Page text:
Public Enemies (2009)
When contemporary songstress Diana Krall sings "Bye Bye Blackbird" -- as Johnny Dillinger (Johnny Depp) and Billie Frechette (Marion Cotillard) have their first dance -- it becomes the theme song for Public Enemies. It's a bolt from the blues.
Michael Mann's brilliant and deceptive new film is full of such themes lurking in its shadows. That's what makes it provocative, challenging, and rewarding.
Mann takes a well-recognized historical figure in a well-known time in a well-worn genre and gives them revitalized life. But one has to be alert to see beyond the past.
Mann is sly, inventive, and sometimes subtle amidst the familiar goings-on. He remints the fabled career of John Dillinger in the 1930s.
One expects Mann to make some pungent social criticism in his mise en scene and plot machinations. And he does, with panache.
One especially provocative sequence in Public Enemies is a torture scene in which the brutality only gains misinformation. It is a compelling mirror of today's interrogation techniques.
Mann also introduces the concept of burgeoning surveillance which is a telling harbinger of what is to come.
But Mann doesn't state the obvious; he lets the actions speak louder than words. Mann lets history -- and its meaning -- speak for itself.
A revelatory example is the infamous "lady in red," whom many people know as the woman who betrayed and who was with Dillinger at the Biograph theater in Chicago.
In actuality the woman was not in red. In Mann's movie, as in actuality, she wore an orange skirt, which some people mistook as red. And so the legend. Mann doesn't explain that he's bringing actuality to myth. It's there for us to discover.
John Dillinger as portrayed by Mann and Johnny Depp (another JD) is a glamorized figure, who seems nearly flawless His fundamental attribute is loyalty. He is charming, cool, and smart. He's Robin Hoodlum.
Besides Depp, another fortuitous casting is Marion Cotillard as Billie Frechette, the coat check girl who becomes the soul mate of Dillinger. Cotillard won an Oscar as another bird -- Edith Piaf in La Vie en Rose (2007).
Public Enemies is very much a romance.
Christian Bale gives humanity to the stolid but earnest agent Melvin Purvis, whom J. Edgar Hoover (Billy Crudup) picks to head his special force to catch Dillinger. Hoover is in the process of developing the FBI and names Dillinger as the first Public Enemy #1.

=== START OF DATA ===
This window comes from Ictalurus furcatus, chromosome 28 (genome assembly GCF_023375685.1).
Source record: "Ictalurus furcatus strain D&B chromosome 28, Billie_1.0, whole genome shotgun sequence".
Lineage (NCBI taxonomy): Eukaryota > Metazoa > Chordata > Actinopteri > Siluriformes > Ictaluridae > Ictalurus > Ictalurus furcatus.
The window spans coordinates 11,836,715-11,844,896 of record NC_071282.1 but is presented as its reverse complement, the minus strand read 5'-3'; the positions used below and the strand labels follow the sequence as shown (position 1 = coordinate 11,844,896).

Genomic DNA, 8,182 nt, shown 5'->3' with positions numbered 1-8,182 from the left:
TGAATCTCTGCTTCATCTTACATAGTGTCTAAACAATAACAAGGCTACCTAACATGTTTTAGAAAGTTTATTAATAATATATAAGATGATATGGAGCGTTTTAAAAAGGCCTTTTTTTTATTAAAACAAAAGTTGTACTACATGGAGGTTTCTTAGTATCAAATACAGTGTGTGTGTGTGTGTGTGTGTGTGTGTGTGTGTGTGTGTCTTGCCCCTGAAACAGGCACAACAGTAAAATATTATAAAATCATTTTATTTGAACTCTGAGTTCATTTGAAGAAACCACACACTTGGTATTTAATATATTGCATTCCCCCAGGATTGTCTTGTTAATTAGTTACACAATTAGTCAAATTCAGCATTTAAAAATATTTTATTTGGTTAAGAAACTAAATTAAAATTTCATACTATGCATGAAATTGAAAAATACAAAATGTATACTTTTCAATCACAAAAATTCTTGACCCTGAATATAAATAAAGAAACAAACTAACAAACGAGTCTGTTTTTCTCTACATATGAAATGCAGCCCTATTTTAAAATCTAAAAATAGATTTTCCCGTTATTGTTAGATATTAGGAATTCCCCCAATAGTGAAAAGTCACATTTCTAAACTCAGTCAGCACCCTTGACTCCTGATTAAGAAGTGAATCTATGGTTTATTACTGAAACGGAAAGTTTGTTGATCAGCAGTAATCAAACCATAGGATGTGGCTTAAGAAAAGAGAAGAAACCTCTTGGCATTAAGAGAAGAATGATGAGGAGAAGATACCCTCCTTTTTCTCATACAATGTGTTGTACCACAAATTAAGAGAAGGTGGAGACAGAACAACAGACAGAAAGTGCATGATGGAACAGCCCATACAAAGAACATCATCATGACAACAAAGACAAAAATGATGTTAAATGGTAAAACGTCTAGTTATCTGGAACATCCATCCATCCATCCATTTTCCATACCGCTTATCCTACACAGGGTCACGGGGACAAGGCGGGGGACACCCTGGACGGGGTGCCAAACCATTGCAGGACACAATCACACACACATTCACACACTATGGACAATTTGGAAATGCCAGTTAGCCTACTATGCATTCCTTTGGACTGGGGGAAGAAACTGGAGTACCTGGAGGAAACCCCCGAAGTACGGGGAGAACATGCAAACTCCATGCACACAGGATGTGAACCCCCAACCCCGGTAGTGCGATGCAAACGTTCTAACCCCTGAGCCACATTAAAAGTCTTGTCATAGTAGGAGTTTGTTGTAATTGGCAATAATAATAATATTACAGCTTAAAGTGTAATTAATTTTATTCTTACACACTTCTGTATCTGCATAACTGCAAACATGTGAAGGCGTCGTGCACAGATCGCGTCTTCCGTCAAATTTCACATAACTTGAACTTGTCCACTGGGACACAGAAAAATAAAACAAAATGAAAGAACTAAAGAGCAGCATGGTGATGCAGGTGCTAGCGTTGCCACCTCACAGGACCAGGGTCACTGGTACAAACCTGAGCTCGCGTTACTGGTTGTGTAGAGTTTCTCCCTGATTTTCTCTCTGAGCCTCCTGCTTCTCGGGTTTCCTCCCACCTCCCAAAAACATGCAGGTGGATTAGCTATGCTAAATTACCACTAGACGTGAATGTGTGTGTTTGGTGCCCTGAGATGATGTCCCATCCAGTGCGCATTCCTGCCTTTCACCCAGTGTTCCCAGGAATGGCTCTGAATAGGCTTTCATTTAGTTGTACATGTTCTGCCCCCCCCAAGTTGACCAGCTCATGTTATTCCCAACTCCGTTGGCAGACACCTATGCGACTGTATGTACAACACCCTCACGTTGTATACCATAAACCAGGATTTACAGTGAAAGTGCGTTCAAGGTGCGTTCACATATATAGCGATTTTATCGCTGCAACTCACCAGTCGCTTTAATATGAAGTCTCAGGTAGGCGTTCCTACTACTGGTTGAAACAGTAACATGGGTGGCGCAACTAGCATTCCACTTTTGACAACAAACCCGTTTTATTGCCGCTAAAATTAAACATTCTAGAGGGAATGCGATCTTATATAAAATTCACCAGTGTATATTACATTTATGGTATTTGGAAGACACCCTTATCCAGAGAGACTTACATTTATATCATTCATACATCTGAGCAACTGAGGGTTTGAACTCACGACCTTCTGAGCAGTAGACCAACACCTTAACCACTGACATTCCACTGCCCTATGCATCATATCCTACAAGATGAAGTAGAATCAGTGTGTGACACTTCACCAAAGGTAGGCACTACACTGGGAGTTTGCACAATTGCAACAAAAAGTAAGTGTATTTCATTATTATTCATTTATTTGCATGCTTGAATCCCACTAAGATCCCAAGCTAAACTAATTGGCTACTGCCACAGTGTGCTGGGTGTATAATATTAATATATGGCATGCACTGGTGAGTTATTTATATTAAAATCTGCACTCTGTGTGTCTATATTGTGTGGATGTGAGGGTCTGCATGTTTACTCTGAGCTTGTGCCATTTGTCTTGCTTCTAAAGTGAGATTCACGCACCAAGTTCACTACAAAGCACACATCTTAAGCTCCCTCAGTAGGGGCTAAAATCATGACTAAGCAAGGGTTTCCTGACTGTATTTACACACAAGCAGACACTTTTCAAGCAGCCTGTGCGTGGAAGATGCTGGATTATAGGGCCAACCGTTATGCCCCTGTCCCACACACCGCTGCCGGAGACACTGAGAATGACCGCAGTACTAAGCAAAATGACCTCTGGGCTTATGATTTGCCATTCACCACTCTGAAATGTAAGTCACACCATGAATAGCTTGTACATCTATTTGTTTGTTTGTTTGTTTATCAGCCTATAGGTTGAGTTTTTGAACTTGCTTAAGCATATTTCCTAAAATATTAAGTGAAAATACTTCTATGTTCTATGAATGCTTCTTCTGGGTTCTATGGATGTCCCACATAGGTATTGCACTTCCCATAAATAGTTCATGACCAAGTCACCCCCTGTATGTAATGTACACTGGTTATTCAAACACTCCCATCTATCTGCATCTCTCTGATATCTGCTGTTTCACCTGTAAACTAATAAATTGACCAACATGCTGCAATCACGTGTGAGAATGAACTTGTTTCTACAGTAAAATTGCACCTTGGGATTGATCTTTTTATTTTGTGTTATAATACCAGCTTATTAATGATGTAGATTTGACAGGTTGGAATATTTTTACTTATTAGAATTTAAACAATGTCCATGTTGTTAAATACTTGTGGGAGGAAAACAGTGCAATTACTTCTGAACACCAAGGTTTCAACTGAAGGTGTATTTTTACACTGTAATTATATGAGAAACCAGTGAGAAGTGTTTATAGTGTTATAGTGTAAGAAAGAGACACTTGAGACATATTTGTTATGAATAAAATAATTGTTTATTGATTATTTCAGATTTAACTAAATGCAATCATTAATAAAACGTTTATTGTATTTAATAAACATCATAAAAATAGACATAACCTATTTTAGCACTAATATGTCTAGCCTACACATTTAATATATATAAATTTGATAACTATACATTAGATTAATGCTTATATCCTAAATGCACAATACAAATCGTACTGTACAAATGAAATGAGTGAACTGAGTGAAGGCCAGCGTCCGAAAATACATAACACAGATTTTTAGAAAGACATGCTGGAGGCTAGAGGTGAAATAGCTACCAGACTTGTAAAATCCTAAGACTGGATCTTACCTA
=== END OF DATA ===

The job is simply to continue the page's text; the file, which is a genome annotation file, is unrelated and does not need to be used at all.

Stephen Lang is memorable as the Texas lawman who assists Purvis. He adds substance to the luminous, fictional denouement.
Mann and writers Ronan Bennett and Ann Biderman have created a canny script. Public Enemies may remind one of the scope and vision of Altman's Thieves Like Us (1974).
Mann has created an evocative, beautiful movie in Public Enemies. Cinematographer Dante Spinotti -- in their fifth collaboration -- creates breathtaking tableaus from a palette with strokes of mesmerizing light.
Mann employs scenes and shots that remind us of Hitchcock. There's suspense at a stoplight. There's a shot in a movie theater that reminds us of the tennis match in Strangers on a Train (1951).
Mann also uses techniques that may remind us of graphic novels -- flashes of light from tommy guns. There's a surrealistic night scene in the woods around Little Bohemia lodge in Wisconsin.
But perhaps the most effective use of past movies is the sequence in the Biograph theater before Dillinger meets his fate. Mann uses clips from Manhattan Melodrama (1934) starring Clark Gable as Blackie (more fortuity), which actually was playing at the Biograph.
One of the fundamental themes in Mann's work is about men who hold to their personal codes against society and institutions. It's in all Mann's movies -- Thief (1981), The Insider (1999).
Blackie in Manhattan Melodrama has a code; he refuses the governor's (William Powell) offer of commutation and accepts death. In Manhattan Melodrama he says, "If I can't live the way I want, at least let me die when I want." Blackie is true to his principles and character -- like Mann's Dillinger.
Dillinger watches the movie and obviously relates to what is on screen. Talk about irony.
Movies make strange bedfellows -- Gable and Dillinger. Life is image.
Mann espouses individuality, but realizes it comes with a heavy price. The individual always winds up the target of the group Business wins out.
In Public Enemies Mann has several shots of the group. One of his early shots is of prisoners trudging in a line in a gray-walled prison.
Another is a group of pasty-faced feds.
Another is a roomful of men sitting before phones taking bets. Dillinger's exploits threaten the crime mob because they bring attention to them. One mobster tells Dillinger he is "bad for business."
The group is out to destroy the outsider.
Mann's Dillinger is a descendant of the cowboy. He sings, "Get along little doggies." He lies in bed beneath a picture of a man riding a bucking bronco.
Clocks and watches punctuate Public Enemies. Time is running out.
But what a countdown!
Public Enemies is a delicious feast for an interpretive viewer.
Blackbird under glass. A rare treat.